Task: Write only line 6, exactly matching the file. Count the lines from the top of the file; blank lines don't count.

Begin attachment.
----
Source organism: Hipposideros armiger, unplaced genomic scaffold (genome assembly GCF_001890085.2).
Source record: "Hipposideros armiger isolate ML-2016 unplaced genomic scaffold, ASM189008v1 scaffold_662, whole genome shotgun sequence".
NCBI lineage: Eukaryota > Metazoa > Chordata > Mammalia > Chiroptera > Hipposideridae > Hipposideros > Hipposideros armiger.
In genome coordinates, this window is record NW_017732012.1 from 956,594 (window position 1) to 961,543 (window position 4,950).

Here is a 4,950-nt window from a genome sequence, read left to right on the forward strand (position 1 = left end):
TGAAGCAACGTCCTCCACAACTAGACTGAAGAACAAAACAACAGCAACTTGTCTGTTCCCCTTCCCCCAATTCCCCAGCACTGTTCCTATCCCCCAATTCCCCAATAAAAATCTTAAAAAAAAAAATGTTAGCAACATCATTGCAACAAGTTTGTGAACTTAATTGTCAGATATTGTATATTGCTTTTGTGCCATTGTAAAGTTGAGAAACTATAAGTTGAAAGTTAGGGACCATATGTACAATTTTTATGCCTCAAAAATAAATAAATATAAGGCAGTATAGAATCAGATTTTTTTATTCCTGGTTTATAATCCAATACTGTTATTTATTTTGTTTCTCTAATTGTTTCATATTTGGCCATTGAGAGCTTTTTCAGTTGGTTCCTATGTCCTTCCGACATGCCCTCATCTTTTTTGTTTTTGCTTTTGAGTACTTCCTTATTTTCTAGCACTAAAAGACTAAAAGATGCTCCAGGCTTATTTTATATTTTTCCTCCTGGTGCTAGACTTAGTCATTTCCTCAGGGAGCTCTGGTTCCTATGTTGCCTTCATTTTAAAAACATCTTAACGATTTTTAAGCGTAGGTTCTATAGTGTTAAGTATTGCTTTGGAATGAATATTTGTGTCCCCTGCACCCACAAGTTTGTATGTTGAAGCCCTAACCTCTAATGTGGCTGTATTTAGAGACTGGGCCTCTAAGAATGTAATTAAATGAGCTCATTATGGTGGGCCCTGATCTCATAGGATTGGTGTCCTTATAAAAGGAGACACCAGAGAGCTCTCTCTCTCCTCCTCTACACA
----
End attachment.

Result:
TGAAGCAACGTCCTCCACAACTAGACTGAAGAACAAAACAACAGCAACTTGTCTGTTCCCCTTCCCCCAATTCCCCAGCACTGTTCCTATCCCCCAATTCCCCAATAAAAATCTTAAAAAAAAAAATGTTAGCAACATCATTGCAACAAGTTTGTGAACTTAATTGTCAGATATTGTATATTGCTTTTGTGCCATTGTAAAGTTGAGAAACTATAAGTTGAAAGTTAGGGACCATATGTACAATTTTTATGCCTCAAAAATAAATAAATATAAGGCAGTATAGAATCAGATTTTTTTATTCCTGGTTTATAATCCAATACTGTTATTTATTTTGTTTCTCTAATTGTTTCATATTTGGCCATTGAGAGCTTTTTCAGTTGGTTCCTATGTCCTTCCGACATGCCCTCATCTTTTTTGTTTTTGCTTTTGAGTACTTCCTTATTTTCTAGCACTAAAAGACTAAAAGATGCTCCAGGCTTATTTTATATTTTTCCTCCTGGTGCTAGACTTAGTCATTTCCTCAGGGAGCTCTGGTTCCTATGTTGCCTTCATTTTAAAAACATCTTAACGATTTTTAAGCGTAGGTTCTATAGTGTTAAGTATTGCTTTGGAATGAATATTTGTGTCCCCTGCACCCACAAGTTTGTATGTTGAAGCCCTAACCTCTAATGTGGCTGTATTTAGAGACTGGGCCTCTAAGAATGTAATTAAATGAGCTCATTATGGTGGGCCCTGATCTCATAGGATTGGTGTCCTTATAAAAGGAGACACCAGAGAGCTCTCTCTCTCCTCCTCTACACA